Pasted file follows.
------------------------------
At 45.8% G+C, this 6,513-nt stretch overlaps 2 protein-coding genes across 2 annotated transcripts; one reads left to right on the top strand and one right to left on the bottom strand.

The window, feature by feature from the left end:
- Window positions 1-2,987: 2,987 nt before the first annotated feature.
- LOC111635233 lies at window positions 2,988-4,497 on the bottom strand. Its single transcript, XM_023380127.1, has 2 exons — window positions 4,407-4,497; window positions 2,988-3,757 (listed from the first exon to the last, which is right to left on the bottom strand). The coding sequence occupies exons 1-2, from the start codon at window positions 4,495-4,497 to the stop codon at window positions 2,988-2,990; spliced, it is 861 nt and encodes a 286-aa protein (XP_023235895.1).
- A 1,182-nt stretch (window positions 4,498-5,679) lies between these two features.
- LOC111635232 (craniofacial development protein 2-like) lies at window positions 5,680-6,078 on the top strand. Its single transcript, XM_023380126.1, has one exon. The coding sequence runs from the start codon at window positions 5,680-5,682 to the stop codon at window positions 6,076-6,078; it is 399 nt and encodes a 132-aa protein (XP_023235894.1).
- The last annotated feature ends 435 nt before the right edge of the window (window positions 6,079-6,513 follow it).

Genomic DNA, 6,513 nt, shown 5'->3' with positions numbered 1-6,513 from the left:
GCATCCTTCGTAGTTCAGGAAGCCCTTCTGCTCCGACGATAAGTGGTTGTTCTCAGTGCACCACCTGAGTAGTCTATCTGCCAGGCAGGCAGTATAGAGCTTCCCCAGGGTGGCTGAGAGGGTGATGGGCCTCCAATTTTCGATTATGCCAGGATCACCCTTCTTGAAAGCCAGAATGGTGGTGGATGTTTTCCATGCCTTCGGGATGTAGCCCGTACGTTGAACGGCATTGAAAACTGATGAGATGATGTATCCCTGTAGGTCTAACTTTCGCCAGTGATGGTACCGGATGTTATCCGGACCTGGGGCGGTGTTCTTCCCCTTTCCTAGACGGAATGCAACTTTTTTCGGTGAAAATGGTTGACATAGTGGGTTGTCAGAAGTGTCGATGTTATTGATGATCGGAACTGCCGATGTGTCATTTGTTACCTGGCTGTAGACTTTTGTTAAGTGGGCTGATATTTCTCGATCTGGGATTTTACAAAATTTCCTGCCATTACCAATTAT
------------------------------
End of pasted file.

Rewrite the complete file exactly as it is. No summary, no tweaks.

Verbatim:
At 45.8% G+C, this 6,513-nt stretch overlaps 2 protein-coding genes across 2 annotated transcripts; one reads left to right on the top strand and one right to left on the bottom strand.

The window, feature by feature from the left end:
- Window positions 1-2,987: 2,987 nt before the first annotated feature.
- LOC111635233 lies at window positions 2,988-4,497 on the bottom strand. Its single transcript, XM_023380127.1, has 2 exons — window positions 4,407-4,497; window positions 2,988-3,757 (listed from the first exon to the last, which is right to left on the bottom strand). The coding sequence occupies exons 1-2, from the start codon at window positions 4,495-4,497 to the stop codon at window positions 2,988-2,990; spliced, it is 861 nt and encodes a 286-aa protein (XP_023235895.1).
- A 1,182-nt stretch (window positions 4,498-5,679) lies between these two features.
- LOC111635232 (craniofacial development protein 2-like) lies at window positions 5,680-6,078 on the top strand. Its single transcript, XM_023380126.1, has one exon. The coding sequence runs from the start codon at window positions 5,680-5,682 to the stop codon at window positions 6,076-6,078; it is 399 nt and encodes a 132-aa protein (XP_023235894.1).
- The last annotated feature ends 435 nt before the right edge of the window (window positions 6,079-6,513 follow it).

Genomic DNA, 6,513 nt, shown 5'->3' with positions numbered 1-6,513 from the left:
GCATCCTTCGTAGTTCAGGAAGCCCTTCTGCTCCGACGATAAGTGGTTGTTCTCAGTGCACCACCTGAGTAGTCTATCTGCCAGGCAGGCAGTATAGAGCTTCCCCAGGGTGGCTGAGAGGGTGATGGGCCTCCAATTTTCGATTATGCCAGGATCACCCTTCTTGAAAGCCAGAATGGTGGTGGATGTTTTCCATGCCTTCGGGATGTAGCCCGTACGTTGAACGGCATTGAAAACTGATGAGATGATGTATCCCTGTAGGTCTAACTTTCGCCAGTGATGGTACCGGATGTTATCCGGACCTGGGGCGGTGTTCTTCCCCTTTCCTAGACGGAATGCAACTTTTTTCGGTGAAAATGGTTGACATAGTGGGTTGTCAGAAGTGTCGATGTTATTGATGATCGGAACTGCCGATGTGTCATTTGTTACCTGGCTGTAGACTTTTGTTAAGTGGGCTGATATTTCTCGATCTGGGATTTTACAAAATTTCCTGCCATTACCAATTAT